Injured piglet making progress weeks after rescue
Three months ago, an injured piglet named Chance was destined for death after becoming the runt of his litter at a local farm.
But thanks to the Don’t Forget Us, Pet Us Animal Sanctuary in North Dartmouth, the growing piggy is running and jumping again.
He’s now even able to mingle with other pigs, and splits his time between the sanctuary and his caretaker’s New Bedford home.
“When we first got him, I really thought he was going to get euthanized,” caretaker and sanctuary board member Michelle DeMello said. “It’s been really amazing to see his turnaround.”
According to sanctuary owner Deb Devlin, the baby feeder pig’s mom likely sat on him when he was just a couple weeks old — pushing his shoulder back and making one of his front legs shorter than the other.
Sensing his injury, his pig siblings tried to eat baby Chance.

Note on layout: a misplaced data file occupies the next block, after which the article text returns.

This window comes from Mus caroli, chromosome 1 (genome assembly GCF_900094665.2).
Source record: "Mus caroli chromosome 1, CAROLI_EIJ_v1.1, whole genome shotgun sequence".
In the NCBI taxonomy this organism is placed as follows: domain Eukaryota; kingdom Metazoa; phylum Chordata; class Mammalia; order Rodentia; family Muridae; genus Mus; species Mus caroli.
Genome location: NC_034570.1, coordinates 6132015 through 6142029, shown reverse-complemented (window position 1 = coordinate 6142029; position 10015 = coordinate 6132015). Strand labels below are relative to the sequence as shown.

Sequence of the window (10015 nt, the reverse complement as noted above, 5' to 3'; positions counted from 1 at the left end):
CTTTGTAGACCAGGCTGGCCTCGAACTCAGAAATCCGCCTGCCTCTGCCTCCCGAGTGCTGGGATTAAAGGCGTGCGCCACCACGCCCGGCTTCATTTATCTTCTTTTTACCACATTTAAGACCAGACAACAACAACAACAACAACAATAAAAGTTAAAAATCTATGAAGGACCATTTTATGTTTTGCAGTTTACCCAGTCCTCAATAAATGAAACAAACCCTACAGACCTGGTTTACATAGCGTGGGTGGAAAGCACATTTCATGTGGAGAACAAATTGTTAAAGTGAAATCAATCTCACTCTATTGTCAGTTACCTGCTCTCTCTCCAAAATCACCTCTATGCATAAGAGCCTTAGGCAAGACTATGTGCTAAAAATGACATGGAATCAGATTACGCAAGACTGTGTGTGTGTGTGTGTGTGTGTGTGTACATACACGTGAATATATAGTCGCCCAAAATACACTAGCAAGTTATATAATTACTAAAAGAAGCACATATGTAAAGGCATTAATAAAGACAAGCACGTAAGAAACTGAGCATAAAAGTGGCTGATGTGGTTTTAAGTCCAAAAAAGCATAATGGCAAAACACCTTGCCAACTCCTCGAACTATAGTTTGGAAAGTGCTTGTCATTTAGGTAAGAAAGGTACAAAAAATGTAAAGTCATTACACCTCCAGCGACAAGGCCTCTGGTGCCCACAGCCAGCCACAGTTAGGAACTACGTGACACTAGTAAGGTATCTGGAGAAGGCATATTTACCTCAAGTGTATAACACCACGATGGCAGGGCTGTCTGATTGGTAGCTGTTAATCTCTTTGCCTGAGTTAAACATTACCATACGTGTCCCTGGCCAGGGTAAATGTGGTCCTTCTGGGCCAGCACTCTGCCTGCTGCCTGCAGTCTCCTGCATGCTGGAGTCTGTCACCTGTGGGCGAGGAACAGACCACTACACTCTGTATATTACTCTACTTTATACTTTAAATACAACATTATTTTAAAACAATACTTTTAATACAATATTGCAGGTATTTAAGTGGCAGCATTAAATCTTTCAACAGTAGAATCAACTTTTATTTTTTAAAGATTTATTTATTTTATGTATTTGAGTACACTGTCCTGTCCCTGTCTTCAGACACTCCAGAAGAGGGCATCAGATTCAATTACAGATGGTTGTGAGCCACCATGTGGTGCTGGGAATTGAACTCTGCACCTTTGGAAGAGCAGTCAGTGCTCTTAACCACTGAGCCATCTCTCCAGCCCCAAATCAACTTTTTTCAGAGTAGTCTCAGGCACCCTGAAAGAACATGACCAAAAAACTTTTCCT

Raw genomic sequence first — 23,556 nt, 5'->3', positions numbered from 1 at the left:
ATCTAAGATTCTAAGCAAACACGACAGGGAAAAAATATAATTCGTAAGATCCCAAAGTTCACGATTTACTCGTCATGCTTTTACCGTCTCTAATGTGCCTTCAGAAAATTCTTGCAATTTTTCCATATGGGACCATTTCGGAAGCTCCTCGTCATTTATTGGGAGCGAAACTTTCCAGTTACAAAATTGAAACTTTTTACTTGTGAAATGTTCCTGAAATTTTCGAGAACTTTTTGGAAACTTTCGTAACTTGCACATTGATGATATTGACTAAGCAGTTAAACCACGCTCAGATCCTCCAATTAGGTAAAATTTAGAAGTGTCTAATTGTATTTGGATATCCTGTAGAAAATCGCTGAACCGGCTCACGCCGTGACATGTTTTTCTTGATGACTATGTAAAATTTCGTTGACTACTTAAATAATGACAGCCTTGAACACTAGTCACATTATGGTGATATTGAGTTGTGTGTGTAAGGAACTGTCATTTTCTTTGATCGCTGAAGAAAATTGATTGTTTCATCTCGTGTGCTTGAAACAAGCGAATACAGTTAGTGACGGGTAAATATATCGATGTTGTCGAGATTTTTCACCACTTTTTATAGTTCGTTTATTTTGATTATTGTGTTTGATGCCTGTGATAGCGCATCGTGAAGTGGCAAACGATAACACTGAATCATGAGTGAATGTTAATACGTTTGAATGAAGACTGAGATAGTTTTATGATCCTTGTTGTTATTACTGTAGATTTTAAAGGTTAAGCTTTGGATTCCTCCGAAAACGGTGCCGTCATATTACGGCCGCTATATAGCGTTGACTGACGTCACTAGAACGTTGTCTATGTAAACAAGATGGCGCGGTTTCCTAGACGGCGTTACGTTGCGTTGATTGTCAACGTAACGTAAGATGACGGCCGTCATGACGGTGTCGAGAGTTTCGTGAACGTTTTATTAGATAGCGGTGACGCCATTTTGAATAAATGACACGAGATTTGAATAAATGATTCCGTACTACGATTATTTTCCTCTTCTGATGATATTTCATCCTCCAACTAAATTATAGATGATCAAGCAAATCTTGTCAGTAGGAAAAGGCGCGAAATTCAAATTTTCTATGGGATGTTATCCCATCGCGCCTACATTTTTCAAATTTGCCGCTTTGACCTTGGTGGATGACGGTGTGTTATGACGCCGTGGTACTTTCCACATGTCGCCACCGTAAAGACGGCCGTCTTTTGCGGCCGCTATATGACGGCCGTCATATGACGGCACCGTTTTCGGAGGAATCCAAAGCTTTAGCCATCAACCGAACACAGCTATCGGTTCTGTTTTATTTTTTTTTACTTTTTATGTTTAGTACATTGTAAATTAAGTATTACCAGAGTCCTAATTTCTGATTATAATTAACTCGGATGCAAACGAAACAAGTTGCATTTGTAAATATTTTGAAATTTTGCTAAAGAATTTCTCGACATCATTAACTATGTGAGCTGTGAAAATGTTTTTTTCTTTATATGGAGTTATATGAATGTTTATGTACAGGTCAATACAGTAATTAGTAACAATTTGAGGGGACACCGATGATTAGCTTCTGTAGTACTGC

But his road to recovery officially began after the sanctuary rescued the piglet in January.
Since being taken in, Chance has gone to regular physical therapy sessions where he walks on an underwater treadmill and goes through obstacle courses where he is able to jump and climb — usually with a bribe of food.
During at home therapy, Chance works on stretching his leg and is treated to a heating pad to warm up the still strained muscle.
“He can be a bit bratty, but he does very well,” DeMello laughed.
While the young hog’s condition has improved, he does still have a bit of a limp — something DeMello said could lead to more problems as he grows.
According to the weekday caretaker, if there’s a problem with one limb, it will just add more weight to Chance’s front half.
“He’s doing fine right now,” DeMello said. “But when he’s 300 pounds, what’s that going to look like?”
With the warmer weather, the plan is to have Chance spend more of his time out with the other animals at the sanctuary.
He’s currently spending his time with a teacup pig close to his size.
Eventually, he will be paired with a Vietnamese Potbelly Pig.
Once Chance gets to his final feeder pig size, he will likely hang out with the sanctuary’s other feeder pig, Mud Puddles.
“Maybe they’ll be buddies one day,” DeMello said with a smile. “I think he’s going to really enjoy being at the farm.”